Features

The Shadowy Downside of Adjuncts

by Charol Shakeshaft

Staffing campus-based preparation programs with adjunct faculty members can be worth millions of dollars to universities, but the practice neither prepares future administrators well nor grows a capability for better administrators in the future.

My conclusions are based on my own and others’ research and on 23 years as a tenured member of a graduate program in educational administration. While individual adjunct professors may teach wonderful courses and bring a wealth of experience to the classroom, the structure of universities and the needs of programs to be integrated, revised and monitored combine to make it difficult to deliver high-quality programs using adjunct professors.

I am not making the case that adjunct professors who are full-time administrators should never be used. However, I am arguing against inappropriate staffing that trades expediency and profit for quality. Good administrator preparation programs require a core of committed full-time faculty members. While this alone is not sufficient to ensure quality, this condition is a necessary first step. Programs that rely on a majority of part-time faculty begin with a handicap, one that can seldom be overcome, no matter how dedicated those part-time practitioners might be.

Educational administration programs that are predominantly staffed by adjunct faculty have three serious deficits.

First, over-reliance on part-time faculty is flooding the market with marginally prepared administrative candidates while enriching some universities.

Second, because university preparation programs have not accepted the discipline of measuring the field-realized career outcomes of their teaching, prospective students lack useful guidance about program quality and thus don’t have the tools to differentiate between a good program and one that offers only a piece of paper. Part-time programs take advantage of the absence of published measures of quality.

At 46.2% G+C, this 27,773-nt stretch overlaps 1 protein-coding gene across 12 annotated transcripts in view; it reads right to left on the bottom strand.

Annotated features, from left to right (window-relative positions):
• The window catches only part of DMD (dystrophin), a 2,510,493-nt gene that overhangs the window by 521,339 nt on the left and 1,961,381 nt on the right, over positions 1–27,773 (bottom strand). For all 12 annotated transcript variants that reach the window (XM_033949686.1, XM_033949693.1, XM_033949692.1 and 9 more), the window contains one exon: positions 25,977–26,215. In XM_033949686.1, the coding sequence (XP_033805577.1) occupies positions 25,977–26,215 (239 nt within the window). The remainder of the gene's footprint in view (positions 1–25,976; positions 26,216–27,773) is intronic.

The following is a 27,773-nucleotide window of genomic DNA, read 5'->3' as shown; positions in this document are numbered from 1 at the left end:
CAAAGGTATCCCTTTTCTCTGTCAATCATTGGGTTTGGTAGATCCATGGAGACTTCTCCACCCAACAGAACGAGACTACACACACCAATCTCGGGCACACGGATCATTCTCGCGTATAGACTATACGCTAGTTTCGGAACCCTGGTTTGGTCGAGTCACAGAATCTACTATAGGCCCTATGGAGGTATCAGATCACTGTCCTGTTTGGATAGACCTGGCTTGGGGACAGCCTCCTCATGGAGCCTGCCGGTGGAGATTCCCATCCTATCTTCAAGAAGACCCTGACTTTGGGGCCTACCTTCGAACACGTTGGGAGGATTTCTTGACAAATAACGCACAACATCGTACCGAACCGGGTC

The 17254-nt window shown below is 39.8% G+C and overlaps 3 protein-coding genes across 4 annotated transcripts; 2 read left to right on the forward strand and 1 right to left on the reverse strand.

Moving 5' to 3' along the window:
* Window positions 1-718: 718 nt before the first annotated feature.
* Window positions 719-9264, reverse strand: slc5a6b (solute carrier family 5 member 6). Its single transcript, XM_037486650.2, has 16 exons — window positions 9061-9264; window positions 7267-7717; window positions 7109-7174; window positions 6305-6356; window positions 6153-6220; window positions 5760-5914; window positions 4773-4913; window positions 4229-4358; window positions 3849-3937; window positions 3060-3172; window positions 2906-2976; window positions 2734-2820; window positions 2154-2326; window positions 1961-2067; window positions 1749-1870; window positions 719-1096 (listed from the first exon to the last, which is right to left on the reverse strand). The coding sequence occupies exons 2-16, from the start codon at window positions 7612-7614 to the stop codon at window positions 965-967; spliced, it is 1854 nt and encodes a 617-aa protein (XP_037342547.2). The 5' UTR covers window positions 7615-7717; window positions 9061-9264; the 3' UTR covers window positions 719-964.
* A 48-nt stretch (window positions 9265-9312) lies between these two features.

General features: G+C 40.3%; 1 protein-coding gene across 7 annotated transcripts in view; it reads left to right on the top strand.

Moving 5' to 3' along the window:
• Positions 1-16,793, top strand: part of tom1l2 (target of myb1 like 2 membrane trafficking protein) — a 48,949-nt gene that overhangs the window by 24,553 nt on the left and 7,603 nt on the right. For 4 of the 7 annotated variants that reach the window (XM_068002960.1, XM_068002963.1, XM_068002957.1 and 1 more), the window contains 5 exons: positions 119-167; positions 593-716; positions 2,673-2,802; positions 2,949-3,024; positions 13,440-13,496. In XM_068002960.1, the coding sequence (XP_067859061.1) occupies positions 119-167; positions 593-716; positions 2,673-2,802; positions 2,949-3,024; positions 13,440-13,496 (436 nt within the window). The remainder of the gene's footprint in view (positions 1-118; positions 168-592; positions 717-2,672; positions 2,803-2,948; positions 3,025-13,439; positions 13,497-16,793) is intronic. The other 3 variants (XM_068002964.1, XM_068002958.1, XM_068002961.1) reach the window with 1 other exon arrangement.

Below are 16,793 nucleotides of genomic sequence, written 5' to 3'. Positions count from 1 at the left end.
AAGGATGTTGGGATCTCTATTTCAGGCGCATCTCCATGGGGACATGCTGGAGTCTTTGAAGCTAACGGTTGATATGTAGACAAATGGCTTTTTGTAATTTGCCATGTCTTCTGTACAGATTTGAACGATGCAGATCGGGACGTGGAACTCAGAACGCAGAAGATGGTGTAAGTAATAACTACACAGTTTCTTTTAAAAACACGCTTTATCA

Third, the proliferation of adjunct-based preparation perpetuates the isolation of two groups--practitioners and professors--who might otherwise cooperate usefully.

Profit Motives
New York's Nassau and Suffolk counties (Long Island) have 125 public school districts that serve 544,000 students. These districts average 21 entry-level administrative positions (chairperson, assistant principal, elementary principal, curriculum specialist) so, conservatively estimated, there are 2,625 entry-level positions in the area. Obviously, most of these positions are filled most of the time, but even if 10 percent of these positions turn over in a year (a high estimate, especially for chair people), then in any given year there are 263 entry-level openings to which beginning administrators can apply.

How many graduate programs in educational administration are seeking to fill those 263 openings and how many candidates are they producing? Eighteen colleges or universities offer New York State-approved (another part of this problem) administrative preparation programs to students who live or work on Long Island. Completion rates for these programs range from 35 percent to 100 percent.

Using a model of 50 graduates from each program a year, Long Island universities are certifying at least 900 new administrators annually for 263 entry positions, more than three times the number needed. That also assumes, of course, there are no new graduate preparation programs in the metropolitan area or that Long Island vacancies do not draw regional and even national candidates.